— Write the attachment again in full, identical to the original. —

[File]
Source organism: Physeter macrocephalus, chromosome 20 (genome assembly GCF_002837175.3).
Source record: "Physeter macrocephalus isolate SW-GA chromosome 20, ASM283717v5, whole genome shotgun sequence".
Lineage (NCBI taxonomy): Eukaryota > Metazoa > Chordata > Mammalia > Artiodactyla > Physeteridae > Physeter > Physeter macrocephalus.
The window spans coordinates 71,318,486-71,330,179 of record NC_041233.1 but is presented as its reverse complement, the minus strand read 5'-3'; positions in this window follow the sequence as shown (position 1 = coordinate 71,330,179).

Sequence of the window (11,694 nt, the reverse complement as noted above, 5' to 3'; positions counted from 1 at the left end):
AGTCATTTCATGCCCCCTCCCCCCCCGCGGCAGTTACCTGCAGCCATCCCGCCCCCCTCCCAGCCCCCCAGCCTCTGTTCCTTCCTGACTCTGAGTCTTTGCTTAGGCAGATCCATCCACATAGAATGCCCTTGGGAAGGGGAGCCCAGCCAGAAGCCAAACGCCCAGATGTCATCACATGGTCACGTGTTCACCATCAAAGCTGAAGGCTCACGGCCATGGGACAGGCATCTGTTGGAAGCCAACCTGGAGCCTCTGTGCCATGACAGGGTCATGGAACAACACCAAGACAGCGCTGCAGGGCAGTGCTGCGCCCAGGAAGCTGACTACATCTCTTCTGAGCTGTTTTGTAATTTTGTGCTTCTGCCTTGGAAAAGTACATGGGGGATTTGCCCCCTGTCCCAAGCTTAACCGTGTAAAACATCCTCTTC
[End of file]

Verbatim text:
Source organism: Physeter macrocephalus, chromosome 20 (genome assembly GCF_002837175.3).
Source record: "Physeter macrocephalus isolate SW-GA chromosome 20, ASM283717v5, whole genome shotgun sequence".
Lineage (NCBI taxonomy): Eukaryota > Metazoa > Chordata > Mammalia > Artiodactyla > Physeteridae > Physeter > Physeter macrocephalus.
The window spans coordinates 71,318,486-71,330,179 of record NC_041233.1 but is presented as its reverse complement, the minus strand read 5'-3'; positions in this window follow the sequence as shown (position 1 = coordinate 71,330,179).

Sequence of the window (11,694 nt, the reverse complement as noted above, 5' to 3'; positions counted from 1 at the left end):
AGTCATTTCATGCCCCCTCCCCCCCCGCGGCAGTTACCTGCAGCCATCCCGCCCCCCTCCCAGCCCCCCAGCCTCTGTTCCTTCCTGACTCTGAGTCTTTGCTTAGGCAGATCCATCCACATAGAATGCCCTTGGGAAGGGGAGCCCAGCCAGAAGCCAAACGCCCAGATGTCATCACATGGTCACGTGTTCACCATCAAAGCTGAAGGCTCACGGCCATGGGACAGGCATCTGTTGGAAGCCAACCTGGAGCCTCTGTGCCATGACAGGGTCATGGAACAACACCAAGACAGCGCTGCAGGGCAGTGCTGCGCCCAGGAAGCTGACTACATCTCTTCTGAGCTGTTTTGTAATTTTGTGCTTCTGCCTTGGAAAAGTACATGGGGGATTTGCCCCCTGTCCCAAGCTTAACCGTGTAAAACATCCTCTTC